The two of them befriended a couple who lived in our own town, and so began a lovely friendship with this couple who were our age and who liked to be outdoors, hiking, taking nature walks, sharing meals, and who always, always included my daughter in all of our outings.

I really enjoyed finally having friends who both were fun and kind. My husband and I seemed to equally seek out their company, which was not something we had shared with any another couple in our past. You know, he had his friends and I had my friends and sometimes we would go out as couples but we only put up with the husband of the couple because we liked the wife so much and he came with the package, or vice versa. I also really enjoyed that they were not drinkers, as my husband has had his issues with alcohol.

Little did I know that in the development of this friendship, there were feelings developing between my husband and the female portion of this couple. Looking back at it from a distance now, I should have known, I should have picked up on the signals and I dropped the ball.

The truth of the matter was, I was grieving. My husband was grieving. In the cyclical nature of a marriage, the passionate part of the cycle that constituted our married life had not been in the waxing stage of the circle since the deaths of our parents. I never doubted my husband’s love for me, but we were not connecting in a spiritual nor a physical way. If I thought of it at all, I attributed it to our personal grief. I really enjoyed our outings with this couple, I enjoyed the time we spent with them, as did my daughter and even my mother. I totally trusted that this was truly a friendship to withstand time. Time, however came to a very sudden stop.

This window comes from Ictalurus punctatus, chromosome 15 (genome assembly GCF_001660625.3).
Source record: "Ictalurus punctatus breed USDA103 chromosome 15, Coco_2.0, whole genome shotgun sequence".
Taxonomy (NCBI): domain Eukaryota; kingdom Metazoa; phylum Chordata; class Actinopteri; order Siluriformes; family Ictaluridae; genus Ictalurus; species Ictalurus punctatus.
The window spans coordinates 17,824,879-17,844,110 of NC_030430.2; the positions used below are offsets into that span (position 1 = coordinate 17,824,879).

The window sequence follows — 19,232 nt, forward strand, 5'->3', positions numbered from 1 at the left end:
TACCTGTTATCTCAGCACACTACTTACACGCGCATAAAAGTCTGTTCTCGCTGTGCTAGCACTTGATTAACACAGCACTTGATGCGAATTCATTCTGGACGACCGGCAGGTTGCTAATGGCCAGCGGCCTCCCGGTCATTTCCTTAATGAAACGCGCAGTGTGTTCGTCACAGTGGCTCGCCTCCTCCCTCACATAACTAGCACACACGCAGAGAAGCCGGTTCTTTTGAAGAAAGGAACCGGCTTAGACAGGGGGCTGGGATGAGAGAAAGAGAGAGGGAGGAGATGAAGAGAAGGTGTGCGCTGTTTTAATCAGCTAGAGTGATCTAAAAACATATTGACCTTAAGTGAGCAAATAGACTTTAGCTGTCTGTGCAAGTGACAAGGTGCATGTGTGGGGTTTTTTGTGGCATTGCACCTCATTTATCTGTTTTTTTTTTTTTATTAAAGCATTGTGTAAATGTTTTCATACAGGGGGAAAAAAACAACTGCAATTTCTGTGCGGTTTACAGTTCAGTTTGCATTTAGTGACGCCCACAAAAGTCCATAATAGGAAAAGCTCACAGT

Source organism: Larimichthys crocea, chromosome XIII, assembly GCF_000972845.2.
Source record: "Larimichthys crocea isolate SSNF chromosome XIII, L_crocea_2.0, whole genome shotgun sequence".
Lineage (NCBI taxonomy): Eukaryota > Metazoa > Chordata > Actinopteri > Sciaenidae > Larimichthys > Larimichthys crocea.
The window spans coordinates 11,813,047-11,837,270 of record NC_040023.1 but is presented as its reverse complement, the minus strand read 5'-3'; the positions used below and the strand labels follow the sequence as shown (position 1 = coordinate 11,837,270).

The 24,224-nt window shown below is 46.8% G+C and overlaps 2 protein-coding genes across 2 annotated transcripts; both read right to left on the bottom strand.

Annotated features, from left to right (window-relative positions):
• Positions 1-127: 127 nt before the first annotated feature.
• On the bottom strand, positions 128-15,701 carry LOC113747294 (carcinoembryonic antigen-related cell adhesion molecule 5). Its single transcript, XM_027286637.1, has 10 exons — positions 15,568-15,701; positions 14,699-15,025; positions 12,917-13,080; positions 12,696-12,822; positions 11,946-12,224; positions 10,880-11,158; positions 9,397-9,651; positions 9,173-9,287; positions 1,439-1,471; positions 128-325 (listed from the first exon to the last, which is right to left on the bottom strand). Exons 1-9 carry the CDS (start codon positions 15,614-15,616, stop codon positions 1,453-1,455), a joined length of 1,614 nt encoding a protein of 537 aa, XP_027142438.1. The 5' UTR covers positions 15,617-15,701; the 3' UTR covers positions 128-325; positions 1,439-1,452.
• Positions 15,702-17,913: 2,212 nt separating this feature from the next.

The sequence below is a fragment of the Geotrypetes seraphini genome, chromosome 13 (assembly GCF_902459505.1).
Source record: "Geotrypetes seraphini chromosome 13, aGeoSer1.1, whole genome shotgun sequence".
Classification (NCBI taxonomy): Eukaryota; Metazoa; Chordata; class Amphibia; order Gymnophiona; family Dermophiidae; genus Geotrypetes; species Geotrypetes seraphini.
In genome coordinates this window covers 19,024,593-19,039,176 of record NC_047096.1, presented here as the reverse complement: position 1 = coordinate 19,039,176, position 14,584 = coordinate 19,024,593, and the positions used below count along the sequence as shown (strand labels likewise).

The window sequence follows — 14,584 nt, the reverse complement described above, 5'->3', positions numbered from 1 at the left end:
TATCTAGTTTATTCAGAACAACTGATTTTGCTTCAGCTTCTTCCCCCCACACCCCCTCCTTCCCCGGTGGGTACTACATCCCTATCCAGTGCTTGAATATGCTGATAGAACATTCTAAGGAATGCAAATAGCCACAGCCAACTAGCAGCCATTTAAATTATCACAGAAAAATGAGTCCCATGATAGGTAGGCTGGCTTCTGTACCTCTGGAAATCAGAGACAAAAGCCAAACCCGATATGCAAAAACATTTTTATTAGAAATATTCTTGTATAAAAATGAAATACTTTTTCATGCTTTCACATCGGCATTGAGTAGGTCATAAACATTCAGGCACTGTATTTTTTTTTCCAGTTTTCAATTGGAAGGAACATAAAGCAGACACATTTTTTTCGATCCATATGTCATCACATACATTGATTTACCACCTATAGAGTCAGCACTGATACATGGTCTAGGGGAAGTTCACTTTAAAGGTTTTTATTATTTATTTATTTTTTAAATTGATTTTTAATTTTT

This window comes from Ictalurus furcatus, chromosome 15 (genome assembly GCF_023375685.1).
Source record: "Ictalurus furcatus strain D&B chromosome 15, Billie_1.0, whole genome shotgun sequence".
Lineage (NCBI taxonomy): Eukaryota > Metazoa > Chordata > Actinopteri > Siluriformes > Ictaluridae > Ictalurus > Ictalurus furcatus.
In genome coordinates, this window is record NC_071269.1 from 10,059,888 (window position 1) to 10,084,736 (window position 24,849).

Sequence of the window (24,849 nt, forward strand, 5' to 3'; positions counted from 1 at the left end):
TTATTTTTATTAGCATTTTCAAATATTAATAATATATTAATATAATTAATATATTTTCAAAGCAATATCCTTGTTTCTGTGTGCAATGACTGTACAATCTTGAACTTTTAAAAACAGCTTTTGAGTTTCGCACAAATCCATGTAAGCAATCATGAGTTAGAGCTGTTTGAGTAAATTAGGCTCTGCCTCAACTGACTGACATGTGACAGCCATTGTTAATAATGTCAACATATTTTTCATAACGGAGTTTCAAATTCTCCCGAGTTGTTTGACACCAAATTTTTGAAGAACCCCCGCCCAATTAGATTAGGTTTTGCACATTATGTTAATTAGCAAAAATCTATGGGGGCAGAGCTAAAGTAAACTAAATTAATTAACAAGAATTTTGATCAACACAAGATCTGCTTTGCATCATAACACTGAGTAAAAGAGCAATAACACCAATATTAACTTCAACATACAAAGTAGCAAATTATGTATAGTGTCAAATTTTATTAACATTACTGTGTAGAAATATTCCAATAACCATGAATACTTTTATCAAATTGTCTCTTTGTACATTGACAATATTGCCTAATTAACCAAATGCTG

My husband and I are not yellers or screamers. We have never fought or been disrespectful to each other in front of our kids. All of our initial dealings after the truth was revealed took place quietly and sadly behind closed doors. For about a week we contemplated how to end our marriage with as little animosity toward each other and as little disruption to our special needs child’s life as possible. We cried together, we opened up to each other, we talked like we had not talked in a long, long time. And then we discovered that even after all that had transpired, the betrayal I felt, the guilt he felt, we both wanted to try to put our marriage back together.

Throughout this short period of intense emotions; sadness, fear and doubt, we thought we were putting up a very good front for our daughter. But she was picking up on all of it. The first weekend that went by without our doing something with Dick and Jane (not their real names) she insisted on knowing why. She had looked forward to our outings as much as we had. When her Daddy did not want to go to church anymore, she demanded to know why. I could not provide her with answers that made sense to me, so how could I explain to her?

Her Daddy did his best to answer her in ways that she might understand. When the second weekend came and we still did not have a plan to see Dick and Jane, a light bulb went off in her head. She started questioning things that had happened during our last hike at the Celery Farm, and putting two and two together as if she could actually do math in her head! Still reeling with hurt and anger over all that had been revealed to me over the past few weeks, I informed my husband that he must be the one to answer her questions and confirm or deny her thoughts on what was going on, as he was the one who had put us all in this position.